Betrayed by the Cleanse
Raise your hand if you‘ve been fooled by a detox
Our obsession with flawless skin is nothing new. A clear, glowing complexion has been in demand for millennia. Even the Roman poet Ovid weighed in on products: Libyan barley, raw eggs, and stag antlers are some of his more bearable suggestions. This preoccupation has reached a fever pitch with the influx of K-beauty products now available in the Western market, which has us all searching for the perfect cream or serum that will eradicate our acne once and for all, while simultaneously making us so dewy that if the sun hits us just right, we could start a fire.
However, most of us are victims of our toxic environment: living in heavily-polluted cities, or spending too many late nights out with one drink too many can leave us with dull, congested skin. Or the worst offender: terrible popular advice that many of us hold as gospel. I’m sure you’ve all heard about coconut oil being the end all for perfect skin, and if it works for you, great. But for many, coconut oil does nothing more than sit on top of the skin and clog pores. That’s just the tip of the iceberg for popular, but imprecise, skincare advice.
It comes as no surprise that one of the most popular concerns in skincare is the “detox.” That one miracle tea, mask, or juice cleanse that will magically rid our bodies of all toxins, revealing preternaturally beautiful skin. I know, because I was trying them all. At 24, my skin, which had been blemish-free even during high school, began to break out horribly. I was developing the kind of acne that you might expect to see on a teen in the midst of puberty.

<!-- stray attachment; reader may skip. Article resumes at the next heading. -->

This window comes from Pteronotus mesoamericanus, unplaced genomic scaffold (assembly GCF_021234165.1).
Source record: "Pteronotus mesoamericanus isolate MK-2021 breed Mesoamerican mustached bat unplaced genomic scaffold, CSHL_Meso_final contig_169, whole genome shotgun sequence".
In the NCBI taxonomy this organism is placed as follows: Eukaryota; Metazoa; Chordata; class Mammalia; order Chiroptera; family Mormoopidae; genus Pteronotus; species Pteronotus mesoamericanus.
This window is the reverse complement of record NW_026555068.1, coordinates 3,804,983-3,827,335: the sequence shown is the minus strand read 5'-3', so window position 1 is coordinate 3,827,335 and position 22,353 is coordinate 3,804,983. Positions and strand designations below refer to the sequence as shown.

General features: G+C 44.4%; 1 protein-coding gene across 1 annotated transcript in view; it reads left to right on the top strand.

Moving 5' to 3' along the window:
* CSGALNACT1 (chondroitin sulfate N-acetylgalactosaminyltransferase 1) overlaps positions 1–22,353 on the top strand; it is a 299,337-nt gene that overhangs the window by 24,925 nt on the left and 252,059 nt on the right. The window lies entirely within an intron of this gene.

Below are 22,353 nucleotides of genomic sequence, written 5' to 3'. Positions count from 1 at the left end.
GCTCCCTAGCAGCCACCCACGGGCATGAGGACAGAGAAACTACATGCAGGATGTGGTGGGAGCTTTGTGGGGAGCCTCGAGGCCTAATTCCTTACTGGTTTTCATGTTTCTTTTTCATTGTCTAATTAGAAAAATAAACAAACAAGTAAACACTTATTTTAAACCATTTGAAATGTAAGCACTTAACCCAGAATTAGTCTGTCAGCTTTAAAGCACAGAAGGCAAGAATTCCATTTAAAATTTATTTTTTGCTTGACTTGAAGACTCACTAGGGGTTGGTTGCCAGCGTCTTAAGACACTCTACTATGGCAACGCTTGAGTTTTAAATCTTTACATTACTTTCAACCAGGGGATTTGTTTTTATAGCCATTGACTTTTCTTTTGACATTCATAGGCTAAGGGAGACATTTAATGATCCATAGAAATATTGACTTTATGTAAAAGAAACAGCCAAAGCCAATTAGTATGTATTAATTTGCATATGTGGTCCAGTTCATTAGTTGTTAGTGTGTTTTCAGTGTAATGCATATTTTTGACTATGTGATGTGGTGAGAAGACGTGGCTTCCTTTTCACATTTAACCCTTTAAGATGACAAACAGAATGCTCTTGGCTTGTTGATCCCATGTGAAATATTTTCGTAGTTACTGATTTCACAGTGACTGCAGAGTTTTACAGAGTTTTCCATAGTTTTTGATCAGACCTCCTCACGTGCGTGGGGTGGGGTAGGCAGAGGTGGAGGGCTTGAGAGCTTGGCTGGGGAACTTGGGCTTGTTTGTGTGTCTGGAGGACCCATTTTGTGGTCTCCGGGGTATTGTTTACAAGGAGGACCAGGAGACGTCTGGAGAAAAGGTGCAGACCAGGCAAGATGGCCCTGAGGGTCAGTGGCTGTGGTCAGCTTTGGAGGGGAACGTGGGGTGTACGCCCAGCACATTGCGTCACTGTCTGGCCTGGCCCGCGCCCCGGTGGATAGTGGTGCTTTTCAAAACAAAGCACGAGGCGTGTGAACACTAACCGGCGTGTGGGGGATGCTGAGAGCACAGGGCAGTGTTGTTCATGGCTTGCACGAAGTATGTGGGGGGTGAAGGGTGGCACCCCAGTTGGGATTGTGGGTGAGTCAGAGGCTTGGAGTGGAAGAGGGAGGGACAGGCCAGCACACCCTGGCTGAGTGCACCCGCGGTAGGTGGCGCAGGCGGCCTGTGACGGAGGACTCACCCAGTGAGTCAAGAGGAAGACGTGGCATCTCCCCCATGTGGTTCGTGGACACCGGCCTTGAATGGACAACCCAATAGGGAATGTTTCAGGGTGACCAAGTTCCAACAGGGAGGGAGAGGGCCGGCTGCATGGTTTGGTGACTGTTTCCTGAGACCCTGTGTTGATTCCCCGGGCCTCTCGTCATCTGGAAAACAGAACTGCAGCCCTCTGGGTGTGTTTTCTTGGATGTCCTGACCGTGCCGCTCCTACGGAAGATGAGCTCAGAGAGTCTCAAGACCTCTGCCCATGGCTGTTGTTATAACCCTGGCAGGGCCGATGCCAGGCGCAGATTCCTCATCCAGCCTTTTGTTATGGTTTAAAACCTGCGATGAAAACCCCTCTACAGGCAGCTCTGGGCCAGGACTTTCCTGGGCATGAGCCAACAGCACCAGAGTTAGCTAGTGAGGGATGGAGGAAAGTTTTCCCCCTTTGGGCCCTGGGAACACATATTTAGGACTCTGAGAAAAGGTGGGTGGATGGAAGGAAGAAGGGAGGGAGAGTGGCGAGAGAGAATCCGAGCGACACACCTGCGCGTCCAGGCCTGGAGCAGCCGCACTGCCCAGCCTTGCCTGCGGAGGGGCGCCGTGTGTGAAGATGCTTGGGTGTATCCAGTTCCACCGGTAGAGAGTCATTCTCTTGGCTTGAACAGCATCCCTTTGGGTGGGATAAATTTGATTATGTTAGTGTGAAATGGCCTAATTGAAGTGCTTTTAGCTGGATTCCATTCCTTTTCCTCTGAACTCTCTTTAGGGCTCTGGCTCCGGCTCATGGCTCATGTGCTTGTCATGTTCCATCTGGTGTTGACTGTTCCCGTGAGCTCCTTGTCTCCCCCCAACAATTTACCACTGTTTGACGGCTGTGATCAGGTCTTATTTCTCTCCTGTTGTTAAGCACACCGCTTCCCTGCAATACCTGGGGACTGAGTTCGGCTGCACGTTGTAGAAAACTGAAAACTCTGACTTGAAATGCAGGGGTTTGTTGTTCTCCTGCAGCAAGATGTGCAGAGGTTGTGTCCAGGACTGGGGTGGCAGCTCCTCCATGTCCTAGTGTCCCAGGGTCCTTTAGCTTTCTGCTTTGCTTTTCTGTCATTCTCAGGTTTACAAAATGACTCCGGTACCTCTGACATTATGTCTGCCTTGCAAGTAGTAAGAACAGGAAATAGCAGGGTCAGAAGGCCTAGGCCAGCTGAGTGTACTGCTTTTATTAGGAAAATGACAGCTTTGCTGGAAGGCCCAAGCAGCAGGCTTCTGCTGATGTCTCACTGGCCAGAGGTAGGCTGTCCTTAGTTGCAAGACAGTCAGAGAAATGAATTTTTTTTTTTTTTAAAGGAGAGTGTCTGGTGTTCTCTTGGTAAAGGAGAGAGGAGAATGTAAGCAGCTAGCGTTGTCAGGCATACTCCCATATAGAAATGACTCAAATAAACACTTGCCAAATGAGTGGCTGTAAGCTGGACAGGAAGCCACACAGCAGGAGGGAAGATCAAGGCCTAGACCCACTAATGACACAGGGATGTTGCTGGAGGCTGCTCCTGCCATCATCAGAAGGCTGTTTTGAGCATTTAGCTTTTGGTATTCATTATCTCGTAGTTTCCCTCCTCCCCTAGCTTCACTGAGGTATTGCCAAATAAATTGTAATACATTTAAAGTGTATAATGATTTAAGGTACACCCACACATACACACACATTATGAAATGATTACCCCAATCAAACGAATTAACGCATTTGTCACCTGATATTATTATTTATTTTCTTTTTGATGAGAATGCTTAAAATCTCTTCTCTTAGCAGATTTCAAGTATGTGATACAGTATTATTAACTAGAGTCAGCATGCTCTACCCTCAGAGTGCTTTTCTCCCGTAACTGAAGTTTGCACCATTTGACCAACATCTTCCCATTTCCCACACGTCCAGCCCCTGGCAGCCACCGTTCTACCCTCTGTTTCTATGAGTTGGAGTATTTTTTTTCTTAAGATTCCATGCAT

Desperate to retain my favorite physical feature, I went to a spa that charged an entire income tax return. There the esthetician looked at my skin under an illuminated magnifying glass and told me that my skin was congested, dehydrated, and other cringe-worthy adjectives. She informed me that I was over-stripping my skin with harsh cleansers, flooding my skin with too much oil, and completely throwing off its pH balance. She was amazed that I hadn’t broken out sooner. I told her about the skin detox teas I was trying and all the water I was guzzling on the daily. She flatly informed me that I was wasting my time.
My esthetician put me on a new (ridiculously priced) routine, and I’m happy to announce that I’m seeing improvements in leaps and bounds. I only wish I would’ve known all of this sooner, as it would have saved me from so many expensive treatments. So, I’m taking it upon myself to de-mystify the detox and clear up some common misconceptions, and most importantly, find out what does work, so you can get the kind of skin that Ovid would have killed a stag for.